As a CAS hub leader, I intended to go to the CAS annual conference last year and just didn’t make it. It’s a crazy time of year with reports, assessment deadlines and transition to think about. This year I dragged myself out of bed, feeling glum after a hard week and set off to Birmingham. However, the opening two talks set the tone for the day. So much so that I felt I could have gone home at 10.00am!
Jane Waite, Wendy MacLeod, Paul Curzon and Nic Hughes gave a brilliant whistle stop tour of primary practise packed with fabulous practical examples, embedded in pedagogy and computational thinking.
They showed us a lovely model for using beebots by inviting children to create their own games to test their knowledge on any given subject using some simple challenge cards, a blank beebot squared grid.
A lovely idea was to use Scratch blocks to re-write signs around school. I could see how this would get children to really start thinking about how algorithms are everywhere.
Something particularly relevant to us as a Talk for Writing school is to use those principles to teach computing terminology using actions. Wendy had made a video showing her son demonstrating an action to help children remember different computing terms. I liked her suggestion that we could also think about applying the imitation, innovation and invention cycle to teaching computing.
The main keynote by Conrad Wolfram was fascinating. He very effectively raised the question of why our maths curriculum doesn’t take account of computing and computer assisted calculations. The mantra of using real life problems for children to solve has been well rehearsed. However, he put it in the context of how computing now allows us to ask questions of messy data that we never could before.
Ben Davies shared some super ideas for mini-activities, starters and plenaries in his presentation. In particular, ideas for getting children to apply what they had learned from one language to another. Could children predict what an approximation of a scratch code made from shapes in PowerPoint would do? What a lovely way to test and tease out their understanding!
Nic Hughes used his 40 minute workshop a slot wisely by challenging us to make a moving Crumble-controlled device. As a primary teacher, having some dedicated time to tinker is the best way for me to learn and gives me space to consider the pedagogy that is needed alongside the kit. His instructions were minimal which helped us think for ourselves.
Phil Bagge was awesome (as always!). He described his approach to assessing computing and made an app for assessment available. While the app looks great (utilising a matrix approach from simple/ complex to guided/independent), what grabbed me were the videos of his children talking about their computing. Phil hit the nail on the head when he said he realised that the majority of his assessment came through conversations worth his children. He took it one stage further by providing a simple way for children to reflect on their own learning using an iPad and stand to video themselves.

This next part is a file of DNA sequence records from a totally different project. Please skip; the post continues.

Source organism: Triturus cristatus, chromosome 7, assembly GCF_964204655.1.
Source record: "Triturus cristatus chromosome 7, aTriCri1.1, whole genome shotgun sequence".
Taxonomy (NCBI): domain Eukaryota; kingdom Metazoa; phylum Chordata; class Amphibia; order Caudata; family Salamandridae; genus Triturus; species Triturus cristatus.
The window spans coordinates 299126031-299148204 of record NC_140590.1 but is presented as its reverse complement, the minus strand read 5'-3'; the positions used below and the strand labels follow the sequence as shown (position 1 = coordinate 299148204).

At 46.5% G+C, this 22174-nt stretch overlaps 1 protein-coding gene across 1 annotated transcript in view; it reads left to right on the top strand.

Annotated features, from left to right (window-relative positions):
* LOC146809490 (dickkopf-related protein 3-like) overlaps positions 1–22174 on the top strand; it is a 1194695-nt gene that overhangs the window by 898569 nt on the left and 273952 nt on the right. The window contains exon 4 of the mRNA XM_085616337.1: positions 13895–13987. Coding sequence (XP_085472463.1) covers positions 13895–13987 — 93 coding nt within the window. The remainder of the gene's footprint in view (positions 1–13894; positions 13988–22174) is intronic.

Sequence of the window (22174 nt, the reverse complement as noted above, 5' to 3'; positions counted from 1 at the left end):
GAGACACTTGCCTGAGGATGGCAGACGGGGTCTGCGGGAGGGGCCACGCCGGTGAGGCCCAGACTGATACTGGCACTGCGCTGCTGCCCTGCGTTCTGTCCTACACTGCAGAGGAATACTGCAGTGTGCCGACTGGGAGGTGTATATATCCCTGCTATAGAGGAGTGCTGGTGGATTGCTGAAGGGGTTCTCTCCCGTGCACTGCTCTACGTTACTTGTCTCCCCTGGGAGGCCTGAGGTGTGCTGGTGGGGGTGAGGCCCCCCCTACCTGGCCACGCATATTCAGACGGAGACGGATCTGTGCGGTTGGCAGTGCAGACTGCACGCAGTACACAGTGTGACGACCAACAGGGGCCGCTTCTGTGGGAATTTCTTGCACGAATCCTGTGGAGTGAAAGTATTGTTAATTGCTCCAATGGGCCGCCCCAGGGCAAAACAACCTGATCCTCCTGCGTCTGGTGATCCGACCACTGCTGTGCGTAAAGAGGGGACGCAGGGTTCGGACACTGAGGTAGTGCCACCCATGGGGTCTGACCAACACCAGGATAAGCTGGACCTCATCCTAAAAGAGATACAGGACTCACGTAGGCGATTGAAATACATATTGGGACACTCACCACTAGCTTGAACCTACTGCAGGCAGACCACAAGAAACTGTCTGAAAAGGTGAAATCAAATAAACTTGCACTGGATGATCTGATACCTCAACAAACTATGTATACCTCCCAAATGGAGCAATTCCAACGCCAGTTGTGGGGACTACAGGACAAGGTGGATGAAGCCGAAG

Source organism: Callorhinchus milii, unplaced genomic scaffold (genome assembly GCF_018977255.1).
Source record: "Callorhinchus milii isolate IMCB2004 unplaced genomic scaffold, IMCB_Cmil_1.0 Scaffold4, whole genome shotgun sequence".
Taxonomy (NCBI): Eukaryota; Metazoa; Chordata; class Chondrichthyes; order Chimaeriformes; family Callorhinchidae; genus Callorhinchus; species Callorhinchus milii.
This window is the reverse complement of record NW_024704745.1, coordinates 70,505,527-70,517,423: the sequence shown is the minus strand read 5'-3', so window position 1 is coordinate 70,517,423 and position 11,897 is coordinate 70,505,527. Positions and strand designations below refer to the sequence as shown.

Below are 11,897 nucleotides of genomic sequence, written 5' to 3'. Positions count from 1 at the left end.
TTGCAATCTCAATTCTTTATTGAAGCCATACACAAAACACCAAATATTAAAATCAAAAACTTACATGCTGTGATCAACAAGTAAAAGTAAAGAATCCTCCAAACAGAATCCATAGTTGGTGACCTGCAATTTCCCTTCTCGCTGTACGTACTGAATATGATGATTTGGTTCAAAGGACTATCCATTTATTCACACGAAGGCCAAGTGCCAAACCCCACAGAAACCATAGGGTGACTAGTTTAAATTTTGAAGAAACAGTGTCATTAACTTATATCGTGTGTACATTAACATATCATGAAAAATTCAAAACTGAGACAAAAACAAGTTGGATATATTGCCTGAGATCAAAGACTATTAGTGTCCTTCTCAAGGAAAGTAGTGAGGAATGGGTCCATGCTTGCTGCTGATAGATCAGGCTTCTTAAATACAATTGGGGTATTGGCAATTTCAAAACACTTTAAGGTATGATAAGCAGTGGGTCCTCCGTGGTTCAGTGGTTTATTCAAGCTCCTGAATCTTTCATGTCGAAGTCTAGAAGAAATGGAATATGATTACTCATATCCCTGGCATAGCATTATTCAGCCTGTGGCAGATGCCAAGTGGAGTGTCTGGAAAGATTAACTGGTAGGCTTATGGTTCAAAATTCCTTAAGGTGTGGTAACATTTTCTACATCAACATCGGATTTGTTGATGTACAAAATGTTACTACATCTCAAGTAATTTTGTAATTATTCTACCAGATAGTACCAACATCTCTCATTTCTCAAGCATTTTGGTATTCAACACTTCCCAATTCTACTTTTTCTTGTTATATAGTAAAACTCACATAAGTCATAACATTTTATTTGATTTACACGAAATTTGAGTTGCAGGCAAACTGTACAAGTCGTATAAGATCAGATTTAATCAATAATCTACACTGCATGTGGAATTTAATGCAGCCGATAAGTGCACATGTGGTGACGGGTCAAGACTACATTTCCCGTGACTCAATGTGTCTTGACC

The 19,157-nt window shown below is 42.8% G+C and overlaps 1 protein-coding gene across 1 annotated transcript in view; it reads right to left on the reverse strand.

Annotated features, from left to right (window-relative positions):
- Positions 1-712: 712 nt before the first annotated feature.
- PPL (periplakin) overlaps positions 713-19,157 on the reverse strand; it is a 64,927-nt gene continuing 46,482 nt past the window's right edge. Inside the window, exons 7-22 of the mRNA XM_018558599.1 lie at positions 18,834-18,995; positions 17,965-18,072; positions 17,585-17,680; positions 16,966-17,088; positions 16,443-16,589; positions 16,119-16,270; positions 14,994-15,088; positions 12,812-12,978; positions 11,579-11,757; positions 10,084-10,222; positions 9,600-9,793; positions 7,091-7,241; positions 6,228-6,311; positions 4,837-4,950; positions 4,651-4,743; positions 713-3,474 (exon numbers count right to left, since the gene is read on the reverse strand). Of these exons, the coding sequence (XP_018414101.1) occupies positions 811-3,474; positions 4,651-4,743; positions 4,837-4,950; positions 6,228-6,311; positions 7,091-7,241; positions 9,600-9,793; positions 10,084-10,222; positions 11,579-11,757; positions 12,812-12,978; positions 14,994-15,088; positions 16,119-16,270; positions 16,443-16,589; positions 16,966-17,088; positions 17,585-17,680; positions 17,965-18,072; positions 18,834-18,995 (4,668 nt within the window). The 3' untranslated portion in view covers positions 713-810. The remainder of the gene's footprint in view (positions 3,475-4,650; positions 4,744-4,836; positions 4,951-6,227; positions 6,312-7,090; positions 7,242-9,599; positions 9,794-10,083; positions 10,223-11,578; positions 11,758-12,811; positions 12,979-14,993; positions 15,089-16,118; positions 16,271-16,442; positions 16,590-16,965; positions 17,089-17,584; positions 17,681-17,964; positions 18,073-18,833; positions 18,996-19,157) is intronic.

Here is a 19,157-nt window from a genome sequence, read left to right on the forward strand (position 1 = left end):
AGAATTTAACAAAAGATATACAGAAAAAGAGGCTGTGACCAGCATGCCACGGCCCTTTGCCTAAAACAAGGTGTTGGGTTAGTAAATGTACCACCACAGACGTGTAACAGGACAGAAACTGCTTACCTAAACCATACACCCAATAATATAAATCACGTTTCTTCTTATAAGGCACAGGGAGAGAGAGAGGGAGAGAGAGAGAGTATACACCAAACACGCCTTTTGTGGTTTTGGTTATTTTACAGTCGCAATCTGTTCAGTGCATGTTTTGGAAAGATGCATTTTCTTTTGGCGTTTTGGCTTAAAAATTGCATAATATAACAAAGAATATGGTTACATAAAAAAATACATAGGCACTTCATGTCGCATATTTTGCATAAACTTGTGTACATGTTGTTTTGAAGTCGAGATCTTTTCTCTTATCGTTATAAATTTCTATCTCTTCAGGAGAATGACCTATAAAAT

Crucially, he left the children to record these videos themselves (based around key questions he gave them). This enabled the children to provide their own answers without the pressure, guidance or interference of the teacher. He described how his conversations and the children’s verbalisations could be summed up as Talk for Computing. This chimed strongly with the Pie Corbett approach to teaching English that we’ve been using at school. A fascinating way to approach learning.
A session on helping primary teachers to feel confident in teaching computing had a couple of Talk for Computing gems in too. Talk to the rubber duck (link to blog by A Colley) is a great idea for children to voice their problems out loud to a rubber duck before asking the teacher. Usually verbalising their problem leads to a realisation of the solution.
The day ended with David Malan giving us a fast paced whizz through some of the early elements of CS50, an undergraduate computer science course at Harvard University. Surprisingly this contained many of the elements we teach in primary computing – search strategies and the famous Sandwich Bot which lead to the most hilarious mess of peanut butter, jam and bread courtesy of Phil Bagge’s reactions to imprecise instructions.
Finally it is worth saying that the conference was exceptionally well organised. The sessions were just the right length and there was plenty of time given over to lunch and coffee which gave space to network and drink lots of tea.
Overall I had a brilliant day, learnt loads, met some great people and felt inspired. Exactly what a conference should do! It was definitely worth getting out of bed for on a Saturday morning.